the real reason people won’t change*
* title of an HBR article dealing with the topic
Quite often, we want to change or improve certain issues, may it in our professional or private life, as a person, a team or family, or an organisation. And though we know exactly what to do and have laid out our plans accordingly, we might procrastinate, fail, sometimes even outright sabotage ourselves from accomplishing our cleverly set and highly valued goals. And there might be a deeper reason to it.
This deeper reason could be a so-called
“Hidden Competing Commitment”.
Hidden, because it’s not obvious to us why we fail.
Competing, because it stands in stark contrast to what we actually want to achieve now.
Commitment, because it helps us to achieve something that is strongly connected to our basic beliefs.
Only that these beliefs might not be appropriate anymore for the situation that we have to deal with.
Hidden competing commitments therefore are not something bad. They are a certain kind of auto-pilot that keeps us on a course set a long time ago, to prevent us from doing something we considered harmful in the past, but for reasons that we have forgotten. A programme running in our un-conscious. Or, as a group of people or an organisation, an element deeply entrenched in our culture.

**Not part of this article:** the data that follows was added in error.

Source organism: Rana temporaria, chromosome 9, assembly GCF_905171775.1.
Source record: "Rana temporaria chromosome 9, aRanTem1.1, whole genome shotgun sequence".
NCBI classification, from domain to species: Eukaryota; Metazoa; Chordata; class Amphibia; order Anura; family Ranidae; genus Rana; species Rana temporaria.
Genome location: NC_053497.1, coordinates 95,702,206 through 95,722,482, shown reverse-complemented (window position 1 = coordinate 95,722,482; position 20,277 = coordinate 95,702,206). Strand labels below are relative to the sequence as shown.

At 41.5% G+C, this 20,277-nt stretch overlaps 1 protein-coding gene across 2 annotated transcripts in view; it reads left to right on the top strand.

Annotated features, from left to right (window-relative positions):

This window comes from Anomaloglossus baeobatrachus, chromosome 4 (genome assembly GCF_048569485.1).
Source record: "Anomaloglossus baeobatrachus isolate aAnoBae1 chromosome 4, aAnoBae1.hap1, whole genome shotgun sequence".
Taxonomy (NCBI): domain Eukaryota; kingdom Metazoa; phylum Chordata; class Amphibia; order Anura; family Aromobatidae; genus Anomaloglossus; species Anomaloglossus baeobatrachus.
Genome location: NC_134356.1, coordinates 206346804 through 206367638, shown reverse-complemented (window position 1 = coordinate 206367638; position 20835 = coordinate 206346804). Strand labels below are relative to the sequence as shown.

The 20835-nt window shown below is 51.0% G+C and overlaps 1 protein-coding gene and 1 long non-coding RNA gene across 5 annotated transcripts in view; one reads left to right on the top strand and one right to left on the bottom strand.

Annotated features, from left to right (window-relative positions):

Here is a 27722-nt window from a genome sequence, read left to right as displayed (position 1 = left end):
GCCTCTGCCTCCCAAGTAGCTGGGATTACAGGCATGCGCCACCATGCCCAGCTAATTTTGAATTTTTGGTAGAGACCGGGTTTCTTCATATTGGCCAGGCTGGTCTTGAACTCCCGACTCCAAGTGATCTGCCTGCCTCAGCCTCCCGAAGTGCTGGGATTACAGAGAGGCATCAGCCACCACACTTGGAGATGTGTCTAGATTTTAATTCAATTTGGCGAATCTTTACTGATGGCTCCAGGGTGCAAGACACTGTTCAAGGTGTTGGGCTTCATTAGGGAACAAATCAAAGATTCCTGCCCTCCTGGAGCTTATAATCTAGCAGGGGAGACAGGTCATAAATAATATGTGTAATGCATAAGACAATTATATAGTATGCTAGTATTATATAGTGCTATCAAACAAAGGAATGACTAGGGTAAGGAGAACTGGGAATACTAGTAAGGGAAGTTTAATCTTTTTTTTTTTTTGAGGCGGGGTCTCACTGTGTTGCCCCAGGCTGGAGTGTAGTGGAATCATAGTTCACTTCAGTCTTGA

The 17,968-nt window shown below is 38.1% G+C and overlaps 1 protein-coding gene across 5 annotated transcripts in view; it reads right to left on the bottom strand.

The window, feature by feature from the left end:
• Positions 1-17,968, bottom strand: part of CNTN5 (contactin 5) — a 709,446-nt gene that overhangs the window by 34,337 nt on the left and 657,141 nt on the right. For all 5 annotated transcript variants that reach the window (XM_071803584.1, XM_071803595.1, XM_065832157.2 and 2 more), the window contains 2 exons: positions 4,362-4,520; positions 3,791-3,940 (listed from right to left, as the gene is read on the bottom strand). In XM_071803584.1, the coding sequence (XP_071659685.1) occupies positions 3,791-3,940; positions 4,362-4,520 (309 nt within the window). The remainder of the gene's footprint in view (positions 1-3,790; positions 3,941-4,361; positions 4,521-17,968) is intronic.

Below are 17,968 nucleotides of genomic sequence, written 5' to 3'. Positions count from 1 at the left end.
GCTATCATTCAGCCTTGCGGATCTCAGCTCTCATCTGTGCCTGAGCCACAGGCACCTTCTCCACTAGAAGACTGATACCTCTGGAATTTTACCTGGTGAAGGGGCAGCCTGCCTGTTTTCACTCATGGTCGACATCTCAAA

Based on the work of Robert Kegan and Lisa Laskow Lahey as laid out in their book “Immunity to Change” there is a process to surface your hidden competing commitments, to question the underlying assumptions, and to take steps for developing coping mechanisms that are more appropriate to what you want to achieve. All by recognising that a hidden competing commitment is something good, but needs to be replaced by something better.
For sure, this is not a one-time exercise. Any new issues might trigger different hidden competing commitments. But the more you get used to the process, the more easily you will detect and replace them.